Inhabitat recently wrote about Emergency Shelters and Disaster Relief For The People of Haiti and how Shipping Containers Could Provide Disaster Relief For Haiti, both which reflect the standard thinking among architects and designers for decades: “we have great ideas, and if you just let us get involved we could make a huge difference.” And why not – we can design our way out of any problem. Cameron and Kate of Architecture for Humanity, who are young enough that they shouldn’t know better, take a completely different approach – they think that the last thing we should be doing is dropping in shipping containers and hi-tech architectural solutions.
They say that you have to take it slow:
“When disaster strikes the second disaster that looms is the efficiency and impact of the three R’s – Response, Recovery and Reconstruction. As seen by the poor response by FEMA after Hurricane Katrina, lives are lost when a coordinated effort is not conducted. In a developing country like Haiti the biggest danger is the effects of bad post disaster planning and construction. Waterborne diseases spread like wildfire in temporary camps and dumping sub standard materials not only is dangerous but undermines an existing yet fragile construction industry. Additionally without proper oversight structures are usually rebuilt in unsafe ways by well intentioned volunteers.”
Architecture for Humanity continues:
In a few weeks attention to Haiti will die down, just as the real work begins in reconstructing affected areas. After Hurricane Katrina our architecture and construction professionals spent four years living and working in Biloxi, Mississippi and New Orleans, Louisiana. By setting up community housing resource centers and working directly with families we could create not only the appropriate and sustainable structures but homes that fit the lives of its’ residents. In order serve the families suffering right now we need to develop long term reconstruction initiatives that include the voices of those affected at the heart of the plans.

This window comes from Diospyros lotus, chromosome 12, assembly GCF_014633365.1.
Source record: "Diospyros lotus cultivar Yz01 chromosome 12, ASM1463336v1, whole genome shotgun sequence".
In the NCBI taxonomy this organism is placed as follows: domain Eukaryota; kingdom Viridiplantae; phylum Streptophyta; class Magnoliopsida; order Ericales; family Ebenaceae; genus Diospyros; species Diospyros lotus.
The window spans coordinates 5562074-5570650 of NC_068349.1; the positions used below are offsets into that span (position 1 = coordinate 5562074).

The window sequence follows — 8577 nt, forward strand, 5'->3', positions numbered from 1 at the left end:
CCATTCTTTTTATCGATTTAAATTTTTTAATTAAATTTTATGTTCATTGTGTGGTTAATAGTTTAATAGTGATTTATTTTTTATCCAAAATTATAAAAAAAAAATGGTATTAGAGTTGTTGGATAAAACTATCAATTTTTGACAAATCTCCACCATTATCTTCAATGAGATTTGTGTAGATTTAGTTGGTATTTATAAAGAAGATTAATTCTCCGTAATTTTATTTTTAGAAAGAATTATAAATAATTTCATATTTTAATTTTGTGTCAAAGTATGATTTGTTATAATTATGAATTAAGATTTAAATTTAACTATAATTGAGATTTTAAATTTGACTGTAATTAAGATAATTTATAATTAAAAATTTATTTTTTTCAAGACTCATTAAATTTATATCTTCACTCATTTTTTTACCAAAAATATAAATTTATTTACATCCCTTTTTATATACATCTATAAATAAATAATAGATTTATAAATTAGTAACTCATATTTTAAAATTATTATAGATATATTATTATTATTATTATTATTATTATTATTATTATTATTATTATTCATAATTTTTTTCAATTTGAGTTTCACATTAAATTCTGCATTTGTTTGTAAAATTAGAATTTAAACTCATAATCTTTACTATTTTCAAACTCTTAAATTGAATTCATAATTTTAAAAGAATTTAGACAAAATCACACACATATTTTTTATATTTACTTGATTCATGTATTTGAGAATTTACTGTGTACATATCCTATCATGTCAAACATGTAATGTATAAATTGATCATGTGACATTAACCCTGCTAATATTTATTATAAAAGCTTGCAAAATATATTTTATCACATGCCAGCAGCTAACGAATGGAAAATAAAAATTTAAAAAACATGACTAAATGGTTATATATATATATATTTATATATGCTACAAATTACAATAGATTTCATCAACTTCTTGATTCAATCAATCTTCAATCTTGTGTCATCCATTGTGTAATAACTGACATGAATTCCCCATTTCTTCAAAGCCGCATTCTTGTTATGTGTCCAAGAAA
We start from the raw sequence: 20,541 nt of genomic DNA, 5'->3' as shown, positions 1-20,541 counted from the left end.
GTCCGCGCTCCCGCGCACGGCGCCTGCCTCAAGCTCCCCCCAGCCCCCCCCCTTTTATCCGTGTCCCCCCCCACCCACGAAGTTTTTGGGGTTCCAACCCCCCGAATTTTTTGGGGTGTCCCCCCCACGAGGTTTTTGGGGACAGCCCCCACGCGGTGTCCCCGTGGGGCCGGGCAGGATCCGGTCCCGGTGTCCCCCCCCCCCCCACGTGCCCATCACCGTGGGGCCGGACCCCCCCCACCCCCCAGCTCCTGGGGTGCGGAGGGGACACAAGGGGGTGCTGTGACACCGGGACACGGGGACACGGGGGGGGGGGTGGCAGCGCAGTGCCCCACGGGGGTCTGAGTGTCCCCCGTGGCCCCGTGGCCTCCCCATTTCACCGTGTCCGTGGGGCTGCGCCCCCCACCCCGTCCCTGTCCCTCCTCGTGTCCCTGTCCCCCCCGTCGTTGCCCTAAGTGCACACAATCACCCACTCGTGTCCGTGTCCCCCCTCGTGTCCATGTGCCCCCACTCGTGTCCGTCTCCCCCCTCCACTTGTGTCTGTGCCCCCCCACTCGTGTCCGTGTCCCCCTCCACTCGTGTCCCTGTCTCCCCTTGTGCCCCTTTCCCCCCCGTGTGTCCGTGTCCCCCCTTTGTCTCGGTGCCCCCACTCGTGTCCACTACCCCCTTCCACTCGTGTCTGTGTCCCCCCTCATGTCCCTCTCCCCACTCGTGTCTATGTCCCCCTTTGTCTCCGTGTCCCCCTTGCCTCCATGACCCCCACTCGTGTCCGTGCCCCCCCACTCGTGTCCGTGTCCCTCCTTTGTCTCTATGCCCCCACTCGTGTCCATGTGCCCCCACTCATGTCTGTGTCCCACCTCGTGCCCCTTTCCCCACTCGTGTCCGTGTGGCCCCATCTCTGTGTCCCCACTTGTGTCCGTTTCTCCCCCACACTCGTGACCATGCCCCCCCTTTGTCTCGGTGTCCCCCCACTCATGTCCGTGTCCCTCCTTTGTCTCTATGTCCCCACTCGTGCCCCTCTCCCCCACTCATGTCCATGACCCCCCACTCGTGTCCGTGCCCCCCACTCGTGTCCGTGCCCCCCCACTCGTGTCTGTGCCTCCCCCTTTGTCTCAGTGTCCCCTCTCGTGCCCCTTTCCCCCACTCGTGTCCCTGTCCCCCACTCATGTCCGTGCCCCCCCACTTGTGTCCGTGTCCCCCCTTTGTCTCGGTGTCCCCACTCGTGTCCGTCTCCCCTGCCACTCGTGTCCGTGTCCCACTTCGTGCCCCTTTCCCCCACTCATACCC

Top down solutions will cause tragic consequences for generations to come. This cannot happen in Haiti. They have suffered enough.
Instead of dropping things in, Architecture for Humanity likes to work with the locals to develop proposals built from indigenous materials, that will get the support of everyone. As Kate said in Wired two years ago about imported solutions:
“Shipping costs are prohibitive — it can sometimes cost twice as much to ship a design as it does to build it,” says Architecture for Humanity’s Kate Stohr. “Designs that are scalable, built using local materials or can also be used as core housing — as a hub for basic services like sanitation, communication, supplies — that basic dose of shelter, are key.”
Kate also notes that housing units are not the only thing that are needed; “You can’t design for disaster after the fact,” notes Kate. “Unless it’s strategically thought about in advance of disaster, these ideas don’t work.” Often, what’s needed most is a central station where basic necessities — water, food, medical supplies and information — can be doled out.
Kate and Cameron have learned from experience what the rest of us have not; perhaps at 35 years old Cameron is already jaded. But what he says makes sense:
For those of us who are part of the reconstruction effort, we need to think about immediate needs for shelter while planning for the next three to five years of rebuilding. When we are rebuilding, do not let the media set the time line and expectations for reconstruction. I remember vividly well known news personalities standing on the rubble of homes in the lower ninth proclaiming that ‘this time next year we will see families back home.’ Some well meaning NGOs, who usually have little building experience, are even worse — ‘we’ll have 25,000 Haitians back home if you donate today.’
Read a realistic recovery plan at Architecture for Humanity.
More on AFH at TreeHugger: